A Day To RememberJames Hartley

New Details Emerge In A Day To Remember’s Legal Battle With Victory Records, Label Plans To Appeal


Though A Day To Remember just recently largely won their court case against their former label home of Victory Records, it doesn’t seem like the dispute is entirely settled just yet. The band had first filed suit against the label back in 2011, alleging breach of contract, disputed ownership of their copyrighted works and more. Things eventually got uglier when Victory began withholding royalty payments after the band interfered in a merchandise deal the label had with Hot Topic back in 2012.

A new report over at delves into the outcome of the trial and has word that Victory will apparently be challenging at least one aspect of the decision. The key dispute at the heart of the legal battle was A Day To Remember‘s claims that they had fulfilled their five-album deal with the label. Their argument was that through a series of re-releases, deluxe reissues and live releases (they claimed it to be 13 releases,) they had met their obligations of the contract. The label disagreed with their claims and thus the band filed suit.

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Earlier this month an Illinois jury decided in the band’s favor, awarding them $4.02 million. Furthermore, the band were granted the composition rights (aka the publishing) to their songs, while Victory Records were awarded the sound recording copyrights (aka the masters.)

According to legal representatives for the band, they had originally sought damages of $6 million and allege that the label was seeking $9 million. The label’s legal team however disputed those numbers, claiming the band was instead originally seeking $10 million in damages.

As per Billboard‘s report, Victory‘s legal representative, Robert Meloni of Meloni & McCaffrey P.C., says that $2.8 million of the decision covers royalties and the interest rightfully owed to the band (aka the money that was withheld.) However, the label plans to appeal an additional $1.2 million of the verdict, which they feel is related to a claim over “incorrectly withheld reserves.”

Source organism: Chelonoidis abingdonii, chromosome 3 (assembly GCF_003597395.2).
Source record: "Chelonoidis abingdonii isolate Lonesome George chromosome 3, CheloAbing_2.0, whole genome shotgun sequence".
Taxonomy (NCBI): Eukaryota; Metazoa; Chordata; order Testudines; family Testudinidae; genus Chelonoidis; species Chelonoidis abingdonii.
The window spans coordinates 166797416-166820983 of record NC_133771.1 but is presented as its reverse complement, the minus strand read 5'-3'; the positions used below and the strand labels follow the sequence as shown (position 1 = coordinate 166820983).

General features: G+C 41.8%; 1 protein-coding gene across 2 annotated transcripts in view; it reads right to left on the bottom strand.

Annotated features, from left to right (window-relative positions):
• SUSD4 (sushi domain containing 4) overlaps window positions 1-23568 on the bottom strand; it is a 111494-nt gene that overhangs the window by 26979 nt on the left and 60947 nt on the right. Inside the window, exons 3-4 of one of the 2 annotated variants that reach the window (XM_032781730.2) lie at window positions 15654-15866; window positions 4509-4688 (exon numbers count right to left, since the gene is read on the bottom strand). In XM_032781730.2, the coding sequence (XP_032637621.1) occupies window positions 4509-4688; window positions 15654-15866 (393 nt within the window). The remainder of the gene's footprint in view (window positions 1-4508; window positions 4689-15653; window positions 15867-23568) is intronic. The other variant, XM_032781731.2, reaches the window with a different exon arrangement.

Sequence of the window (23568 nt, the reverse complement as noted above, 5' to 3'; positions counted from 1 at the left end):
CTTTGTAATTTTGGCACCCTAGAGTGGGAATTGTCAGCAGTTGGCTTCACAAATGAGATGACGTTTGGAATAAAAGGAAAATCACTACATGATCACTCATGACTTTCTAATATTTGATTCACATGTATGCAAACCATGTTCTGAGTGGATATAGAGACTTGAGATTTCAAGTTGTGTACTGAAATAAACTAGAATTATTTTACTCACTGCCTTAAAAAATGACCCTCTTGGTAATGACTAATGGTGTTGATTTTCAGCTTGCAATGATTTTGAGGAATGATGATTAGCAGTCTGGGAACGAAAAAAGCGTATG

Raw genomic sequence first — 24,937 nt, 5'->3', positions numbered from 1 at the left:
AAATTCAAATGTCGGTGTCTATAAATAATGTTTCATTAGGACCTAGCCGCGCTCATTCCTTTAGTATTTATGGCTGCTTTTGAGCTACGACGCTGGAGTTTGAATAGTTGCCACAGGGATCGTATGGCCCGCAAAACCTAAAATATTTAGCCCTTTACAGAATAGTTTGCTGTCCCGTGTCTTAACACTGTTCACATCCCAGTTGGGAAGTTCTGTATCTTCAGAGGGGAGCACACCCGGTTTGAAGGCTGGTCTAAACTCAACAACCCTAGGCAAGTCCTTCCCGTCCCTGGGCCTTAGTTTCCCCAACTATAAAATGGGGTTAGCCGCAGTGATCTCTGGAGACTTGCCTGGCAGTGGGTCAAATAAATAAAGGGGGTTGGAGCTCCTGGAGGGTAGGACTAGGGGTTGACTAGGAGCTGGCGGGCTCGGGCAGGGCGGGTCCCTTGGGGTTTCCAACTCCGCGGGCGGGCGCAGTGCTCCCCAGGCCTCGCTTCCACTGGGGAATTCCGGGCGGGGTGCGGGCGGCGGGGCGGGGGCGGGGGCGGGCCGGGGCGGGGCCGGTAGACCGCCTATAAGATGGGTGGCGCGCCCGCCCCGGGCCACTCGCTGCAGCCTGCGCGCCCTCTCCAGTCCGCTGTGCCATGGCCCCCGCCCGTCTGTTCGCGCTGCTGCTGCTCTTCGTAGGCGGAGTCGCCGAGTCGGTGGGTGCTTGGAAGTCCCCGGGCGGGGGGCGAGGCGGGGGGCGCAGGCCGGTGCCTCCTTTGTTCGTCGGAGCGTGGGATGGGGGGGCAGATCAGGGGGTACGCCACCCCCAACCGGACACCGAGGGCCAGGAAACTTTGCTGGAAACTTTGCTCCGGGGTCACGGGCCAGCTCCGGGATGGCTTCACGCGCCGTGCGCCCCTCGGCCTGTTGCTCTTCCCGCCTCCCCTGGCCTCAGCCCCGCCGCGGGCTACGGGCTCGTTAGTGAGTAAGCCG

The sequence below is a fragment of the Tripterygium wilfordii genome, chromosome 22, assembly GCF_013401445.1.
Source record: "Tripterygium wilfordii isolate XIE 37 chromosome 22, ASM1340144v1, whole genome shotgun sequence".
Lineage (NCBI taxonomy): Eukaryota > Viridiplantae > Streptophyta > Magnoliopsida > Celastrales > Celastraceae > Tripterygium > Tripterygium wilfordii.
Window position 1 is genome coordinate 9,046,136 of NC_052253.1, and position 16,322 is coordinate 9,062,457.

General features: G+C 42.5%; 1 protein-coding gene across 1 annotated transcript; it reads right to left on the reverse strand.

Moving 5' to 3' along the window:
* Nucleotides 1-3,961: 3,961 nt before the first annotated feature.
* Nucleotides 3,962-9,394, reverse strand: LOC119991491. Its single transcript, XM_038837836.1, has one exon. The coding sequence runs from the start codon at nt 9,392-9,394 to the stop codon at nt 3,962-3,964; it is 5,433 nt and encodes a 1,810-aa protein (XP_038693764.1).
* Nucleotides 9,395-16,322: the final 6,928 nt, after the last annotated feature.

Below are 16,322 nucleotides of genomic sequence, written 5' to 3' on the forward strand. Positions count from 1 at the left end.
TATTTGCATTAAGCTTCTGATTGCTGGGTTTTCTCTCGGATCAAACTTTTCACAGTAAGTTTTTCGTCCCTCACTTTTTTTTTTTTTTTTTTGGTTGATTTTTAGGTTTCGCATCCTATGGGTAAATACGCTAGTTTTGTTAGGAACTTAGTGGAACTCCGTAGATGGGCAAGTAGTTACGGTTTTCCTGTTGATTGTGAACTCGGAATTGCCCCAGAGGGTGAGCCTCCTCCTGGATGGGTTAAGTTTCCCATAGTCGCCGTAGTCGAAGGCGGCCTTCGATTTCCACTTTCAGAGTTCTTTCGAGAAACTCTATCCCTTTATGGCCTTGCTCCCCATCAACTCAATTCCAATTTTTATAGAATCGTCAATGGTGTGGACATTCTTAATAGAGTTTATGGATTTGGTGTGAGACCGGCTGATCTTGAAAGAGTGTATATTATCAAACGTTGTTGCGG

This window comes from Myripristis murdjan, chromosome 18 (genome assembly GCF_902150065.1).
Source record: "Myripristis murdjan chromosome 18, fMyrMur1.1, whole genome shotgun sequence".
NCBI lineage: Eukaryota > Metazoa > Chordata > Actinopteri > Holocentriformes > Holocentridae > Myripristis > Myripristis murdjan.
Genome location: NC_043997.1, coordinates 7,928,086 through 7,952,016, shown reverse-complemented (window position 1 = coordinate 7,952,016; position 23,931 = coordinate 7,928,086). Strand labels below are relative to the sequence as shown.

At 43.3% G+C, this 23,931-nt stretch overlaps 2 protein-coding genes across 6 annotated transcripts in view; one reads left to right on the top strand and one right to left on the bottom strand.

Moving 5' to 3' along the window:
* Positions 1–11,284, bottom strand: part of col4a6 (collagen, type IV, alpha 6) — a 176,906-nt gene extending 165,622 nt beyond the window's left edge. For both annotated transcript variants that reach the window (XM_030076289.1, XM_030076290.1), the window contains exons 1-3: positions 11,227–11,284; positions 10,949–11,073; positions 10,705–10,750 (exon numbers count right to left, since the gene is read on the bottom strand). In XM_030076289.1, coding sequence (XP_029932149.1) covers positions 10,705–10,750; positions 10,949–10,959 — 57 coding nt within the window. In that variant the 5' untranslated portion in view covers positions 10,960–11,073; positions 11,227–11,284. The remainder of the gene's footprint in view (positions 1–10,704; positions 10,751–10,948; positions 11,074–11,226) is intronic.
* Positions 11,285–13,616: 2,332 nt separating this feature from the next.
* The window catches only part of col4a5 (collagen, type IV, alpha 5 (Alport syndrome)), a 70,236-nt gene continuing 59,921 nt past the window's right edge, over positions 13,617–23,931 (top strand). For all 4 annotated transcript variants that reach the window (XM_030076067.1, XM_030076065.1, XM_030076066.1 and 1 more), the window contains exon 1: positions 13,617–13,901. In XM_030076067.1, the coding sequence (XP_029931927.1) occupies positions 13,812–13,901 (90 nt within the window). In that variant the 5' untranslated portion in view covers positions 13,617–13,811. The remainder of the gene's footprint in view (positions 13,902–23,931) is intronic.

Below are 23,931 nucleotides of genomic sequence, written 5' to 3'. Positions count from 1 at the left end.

Interestingly, the band had also tried to argue that they were owed a higher royalty rate for their music that was digitally released through Victory, but the claim was dismissed twice by a judge prior to the trial. The band was also found to have breached their merchandising contract with the label by selling their merchandise directly to the fans via the web. Victory themselves are said to have withheld $100,000 as a result of that, and while the label won that claim, no money was awarded on that matter.

Billboard also point out that the trial gave a unique look at the structure of the record contract between A Day To Remember and Victory Records. They shared the following summary of it from the trial:

Victory would pay A Day To Remember a $20,000 advance in support of its first album and $15,000 for the publishing on that album. Subsequent albums would also receive (undisclosed) advances. The royalty structure was 11.5 percent of the suggested list price for its first album, with that rate increasing by 1 percentage point for each subsequent record. If an album reached sales of 100,000, that rate would increase by half of a percentage point. In a separate deal, Victory also agreed to pay $1.50 a unit for publishing and record royalties for ‘Old Record.'”

For more from the legal teams involved in the trial and the outcome of it, head to

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